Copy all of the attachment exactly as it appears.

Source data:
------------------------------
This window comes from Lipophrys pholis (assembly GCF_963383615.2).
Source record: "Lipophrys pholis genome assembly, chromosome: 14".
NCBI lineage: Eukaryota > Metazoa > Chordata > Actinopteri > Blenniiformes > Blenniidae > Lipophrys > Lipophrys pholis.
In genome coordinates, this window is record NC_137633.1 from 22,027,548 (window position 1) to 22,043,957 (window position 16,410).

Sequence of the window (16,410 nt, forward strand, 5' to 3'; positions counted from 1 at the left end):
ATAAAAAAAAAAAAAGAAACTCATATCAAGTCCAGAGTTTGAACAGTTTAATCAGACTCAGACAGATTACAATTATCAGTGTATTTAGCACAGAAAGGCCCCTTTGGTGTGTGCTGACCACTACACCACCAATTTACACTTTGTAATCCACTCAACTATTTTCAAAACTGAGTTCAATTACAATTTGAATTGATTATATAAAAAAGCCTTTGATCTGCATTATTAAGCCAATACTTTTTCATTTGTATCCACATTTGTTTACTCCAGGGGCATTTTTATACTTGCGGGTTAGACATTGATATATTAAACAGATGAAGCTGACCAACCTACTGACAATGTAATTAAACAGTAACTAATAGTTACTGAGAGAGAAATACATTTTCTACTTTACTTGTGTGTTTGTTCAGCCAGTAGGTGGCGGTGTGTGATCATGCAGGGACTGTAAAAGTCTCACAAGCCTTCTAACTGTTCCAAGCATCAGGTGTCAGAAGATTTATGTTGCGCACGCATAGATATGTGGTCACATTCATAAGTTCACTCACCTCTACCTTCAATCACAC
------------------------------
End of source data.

This window comes from Lipophrys pholis (assembly GCF_963383615.2).
Source record: "Lipophrys pholis genome assembly, chromosome: 14".
NCBI lineage: Eukaryota > Metazoa > Chordata > Actinopteri > Blenniiformes > Blenniidae > Lipophrys > Lipophrys pholis.
In genome coordinates, this window is record NC_137633.1 from 22,027,548 (window position 1) to 22,043,957 (window position 16,410).

Sequence of the window (16,410 nt, forward strand, 5' to 3'; positions counted from 1 at the left end):
ATAAAAAAAAAAAAAGAAACTCATATCAAGTCCAGAGTTTGAACAGTTTAATCAGACTCAGACAGATTACAATTATCAGTGTATTTAGCACAGAAAGGCCCCTTTGGTGTGTGCTGACCACTACACCACCAATTTACACTTTGTAATCCACTCAACTATTTTCAAAACTGAGTTCAATTACAATTTGAATTGATTATATAAAAAAGCCTTTGATCTGCATTATTAAGCCAATACTTTTTCATTTGTATCCACATTTGTTTACTCCAGGGGCATTTTTATACTTGCGGGTTAGACATTGATATATTAAACAGATGAAGCTGACCAACCTACTGACAATGTAATTAAACAGTAACTAATAGTTACTGAGAGAGAAATACATTTTCTACTTTACTTGTGTGTTTGTTCAGCCAGTAGGTGGCGGTGTGTGATCATGCAGGGACTGTAAAAGTCTCACAAGCCTTCTAACTGTTCCAAGCATCAGGTGTCAGAAGATTTATGTTGCGCACGCATAGATATGTGGTCACATTCATAAGTTCACTCACCTCTACCTTCAATCACAC